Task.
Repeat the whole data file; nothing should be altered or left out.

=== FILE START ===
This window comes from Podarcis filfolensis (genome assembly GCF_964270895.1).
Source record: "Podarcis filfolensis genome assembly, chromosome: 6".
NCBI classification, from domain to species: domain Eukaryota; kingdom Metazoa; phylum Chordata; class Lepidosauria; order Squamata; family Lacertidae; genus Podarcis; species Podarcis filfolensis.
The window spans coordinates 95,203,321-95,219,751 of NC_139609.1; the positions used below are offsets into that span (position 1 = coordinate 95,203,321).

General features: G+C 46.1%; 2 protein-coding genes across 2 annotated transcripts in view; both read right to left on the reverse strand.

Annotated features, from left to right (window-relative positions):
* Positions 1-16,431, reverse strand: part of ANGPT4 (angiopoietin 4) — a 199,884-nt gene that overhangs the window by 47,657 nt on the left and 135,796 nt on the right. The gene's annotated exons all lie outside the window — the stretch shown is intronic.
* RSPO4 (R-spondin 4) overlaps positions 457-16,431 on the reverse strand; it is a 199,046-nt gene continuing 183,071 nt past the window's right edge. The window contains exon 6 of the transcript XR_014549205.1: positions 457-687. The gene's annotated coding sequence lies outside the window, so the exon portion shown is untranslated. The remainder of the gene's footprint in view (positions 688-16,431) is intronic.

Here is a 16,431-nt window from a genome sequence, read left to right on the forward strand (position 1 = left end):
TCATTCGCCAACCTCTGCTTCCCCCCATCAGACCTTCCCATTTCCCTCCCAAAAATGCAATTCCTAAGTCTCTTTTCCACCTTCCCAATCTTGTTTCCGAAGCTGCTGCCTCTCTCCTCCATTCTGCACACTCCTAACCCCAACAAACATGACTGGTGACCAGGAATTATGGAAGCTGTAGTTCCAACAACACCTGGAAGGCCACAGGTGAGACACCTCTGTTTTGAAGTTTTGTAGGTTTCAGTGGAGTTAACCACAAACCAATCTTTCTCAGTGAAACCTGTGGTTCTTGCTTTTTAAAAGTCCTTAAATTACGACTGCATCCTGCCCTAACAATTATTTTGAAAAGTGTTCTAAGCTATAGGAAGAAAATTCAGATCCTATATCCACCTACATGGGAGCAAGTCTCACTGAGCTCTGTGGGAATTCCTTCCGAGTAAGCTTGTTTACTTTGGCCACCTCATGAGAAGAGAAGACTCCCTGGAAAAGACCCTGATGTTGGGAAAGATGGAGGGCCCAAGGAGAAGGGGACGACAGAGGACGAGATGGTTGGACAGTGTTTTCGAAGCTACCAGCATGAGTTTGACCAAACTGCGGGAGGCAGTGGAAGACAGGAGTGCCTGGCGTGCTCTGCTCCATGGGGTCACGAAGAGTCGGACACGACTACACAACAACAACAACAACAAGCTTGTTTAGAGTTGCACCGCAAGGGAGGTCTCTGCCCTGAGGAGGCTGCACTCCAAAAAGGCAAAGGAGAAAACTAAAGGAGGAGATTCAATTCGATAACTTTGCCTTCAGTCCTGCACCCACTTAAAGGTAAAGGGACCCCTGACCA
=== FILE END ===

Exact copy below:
This window comes from Podarcis filfolensis (genome assembly GCF_964270895.1).
Source record: "Podarcis filfolensis genome assembly, chromosome: 6".
NCBI classification, from domain to species: domain Eukaryota; kingdom Metazoa; phylum Chordata; class Lepidosauria; order Squamata; family Lacertidae; genus Podarcis; species Podarcis filfolensis.
The window spans coordinates 95,203,321-95,219,751 of NC_139609.1; the positions used below are offsets into that span (position 1 = coordinate 95,203,321).

General features: G+C 46.1%; 2 protein-coding genes across 2 annotated transcripts in view; both read right to left on the reverse strand.

Annotated features, from left to right (window-relative positions):
* Positions 1-16,431, reverse strand: part of ANGPT4 (angiopoietin 4) — a 199,884-nt gene that overhangs the window by 47,657 nt on the left and 135,796 nt on the right. The gene's annotated exons all lie outside the window — the stretch shown is intronic.
* RSPO4 (R-spondin 4) overlaps positions 457-16,431 on the reverse strand; it is a 199,046-nt gene continuing 183,071 nt past the window's right edge. The window contains exon 6 of the transcript XR_014549205.1: positions 457-687. The gene's annotated coding sequence lies outside the window, so the exon portion shown is untranslated. The remainder of the gene's footprint in view (positions 688-16,431) is intronic.

Here is a 16,431-nt window from a genome sequence, read left to right on the forward strand (position 1 = left end):
TCATTCGCCAACCTCTGCTTCCCCCCATCAGACCTTCCCATTTCCCTCCCAAAAATGCAATTCCTAAGTCTCTTTTCCACCTTCCCAATCTTGTTTCCGAAGCTGCTGCCTCTCTCCTCCATTCTGCACACTCCTAACCCCAACAAACATGACTGGTGACCAGGAATTATGGAAGCTGTAGTTCCAACAACACCTGGAAGGCCACAGGTGAGACACCTCTGTTTTGAAGTTTTGTAGGTTTCAGTGGAGTTAACCACAAACCAATCTTTCTCAGTGAAACCTGTGGTTCTTGCTTTTTAAAAGTCCTTAAATTACGACTGCATCCTGCCCTAACAATTATTTTGAAAAGTGTTCTAAGCTATAGGAAGAAAATTCAGATCCTATATCCACCTACATGGGAGCAAGTCTCACTGAGCTCTGTGGGAATTCCTTCCGAGTAAGCTTGTTTACTTTGGCCACCTCATGAGAAGAGAAGACTCCCTGGAAAAGACCCTGATGTTGGGAAAGATGGAGGGCCCAAGGAGAAGGGGACGACAGAGGACGAGATGGTTGGACAGTGTTTTCGAAGCTACCAGCATGAGTTTGACCAAACTGCGGGAGGCAGTGGAAGACAGGAGTGCCTGGCGTGCTCTGCTCCATGGGGTCACGAAGAGTCGGACACGACTACACAACAACAACAACAACAAGCTTGTTTAGAGTTGCACCGCAAGGGAGGTCTCTGCCCTGAGGAGGCTGCACTCCAAAAAGGCAAAGGAGAAAACTAAAGGAGGAGATTCAATTCGATAACTTTGCCTTCAGTCCTGCACCCACTTAAAGGTAAAGGGACCCCTGACCA